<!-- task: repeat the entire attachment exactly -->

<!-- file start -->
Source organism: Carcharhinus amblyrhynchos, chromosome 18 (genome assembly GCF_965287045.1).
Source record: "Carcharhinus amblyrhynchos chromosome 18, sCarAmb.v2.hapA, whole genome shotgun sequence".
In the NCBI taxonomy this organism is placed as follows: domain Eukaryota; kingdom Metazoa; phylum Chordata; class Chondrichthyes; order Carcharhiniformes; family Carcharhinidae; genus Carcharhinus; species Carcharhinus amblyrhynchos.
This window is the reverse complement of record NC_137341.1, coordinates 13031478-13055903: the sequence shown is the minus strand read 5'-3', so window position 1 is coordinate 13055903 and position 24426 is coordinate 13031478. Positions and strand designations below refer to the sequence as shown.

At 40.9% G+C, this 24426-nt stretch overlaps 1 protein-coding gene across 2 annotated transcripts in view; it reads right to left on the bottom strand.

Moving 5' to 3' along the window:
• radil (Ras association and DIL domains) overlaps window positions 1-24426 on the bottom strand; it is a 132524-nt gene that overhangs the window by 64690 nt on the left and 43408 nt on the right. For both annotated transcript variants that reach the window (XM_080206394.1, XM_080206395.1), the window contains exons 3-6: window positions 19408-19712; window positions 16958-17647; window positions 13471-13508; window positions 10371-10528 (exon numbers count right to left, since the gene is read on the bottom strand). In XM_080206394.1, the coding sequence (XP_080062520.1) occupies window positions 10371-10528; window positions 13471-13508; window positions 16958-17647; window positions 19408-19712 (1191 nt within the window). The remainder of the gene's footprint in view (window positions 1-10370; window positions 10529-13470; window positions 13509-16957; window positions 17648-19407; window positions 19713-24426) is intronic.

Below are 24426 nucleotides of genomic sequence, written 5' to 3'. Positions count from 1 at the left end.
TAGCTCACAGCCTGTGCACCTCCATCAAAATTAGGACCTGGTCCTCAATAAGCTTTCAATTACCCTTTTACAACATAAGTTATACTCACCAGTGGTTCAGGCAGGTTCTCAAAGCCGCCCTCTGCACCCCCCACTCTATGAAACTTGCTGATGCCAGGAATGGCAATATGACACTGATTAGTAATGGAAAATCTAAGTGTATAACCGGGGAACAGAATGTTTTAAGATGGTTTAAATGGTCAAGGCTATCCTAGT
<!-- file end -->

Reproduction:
Source organism: Carcharhinus amblyrhynchos, chromosome 18 (genome assembly GCF_965287045.1).
Source record: "Carcharhinus amblyrhynchos chromosome 18, sCarAmb.v2.hapA, whole genome shotgun sequence".
In the NCBI taxonomy this organism is placed as follows: domain Eukaryota; kingdom Metazoa; phylum Chordata; class Chondrichthyes; order Carcharhiniformes; family Carcharhinidae; genus Carcharhinus; species Carcharhinus amblyrhynchos.
This window is the reverse complement of record NC_137341.1, coordinates 13031478-13055903: the sequence shown is the minus strand read 5'-3', so window position 1 is coordinate 13055903 and position 24426 is coordinate 13031478. Positions and strand designations below refer to the sequence as shown.

At 40.9% G+C, this 24426-nt stretch overlaps 1 protein-coding gene across 2 annotated transcripts in view; it reads right to left on the bottom strand.

Moving 5' to 3' along the window:
• radil (Ras association and DIL domains) overlaps window positions 1-24426 on the bottom strand; it is a 132524-nt gene that overhangs the window by 64690 nt on the left and 43408 nt on the right. For both annotated transcript variants that reach the window (XM_080206394.1, XM_080206395.1), the window contains exons 3-6: window positions 19408-19712; window positions 16958-17647; window positions 13471-13508; window positions 10371-10528 (exon numbers count right to left, since the gene is read on the bottom strand). In XM_080206394.1, the coding sequence (XP_080062520.1) occupies window positions 10371-10528; window positions 13471-13508; window positions 16958-17647; window positions 19408-19712 (1191 nt within the window). The remainder of the gene's footprint in view (window positions 1-10370; window positions 10529-13470; window positions 13509-16957; window positions 17648-19407; window positions 19713-24426) is intronic.

Below are 24426 nucleotides of genomic sequence, written 5' to 3'. Positions count from 1 at the left end.
TAGCTCACAGCCTGTGCACCTCCATCAAAATTAGGACCTGGTCCTCAATAAGCTTTCAATTACCCTTTTACAACATAAGTTATACTCACCAGTGGTTCAGGCAGGTTCTCAAAGCCGCCCTCTGCACCCCCCACTCTATGAAACTTGCTGATGCCAGGAATGGCAATATGACACTGATTAGTAATGGAAAATCTAAGTGTATAACCGGGGAACAGAATGTTTTAAGATGGTTTAAATGGTCAAGGCTATCCTAGT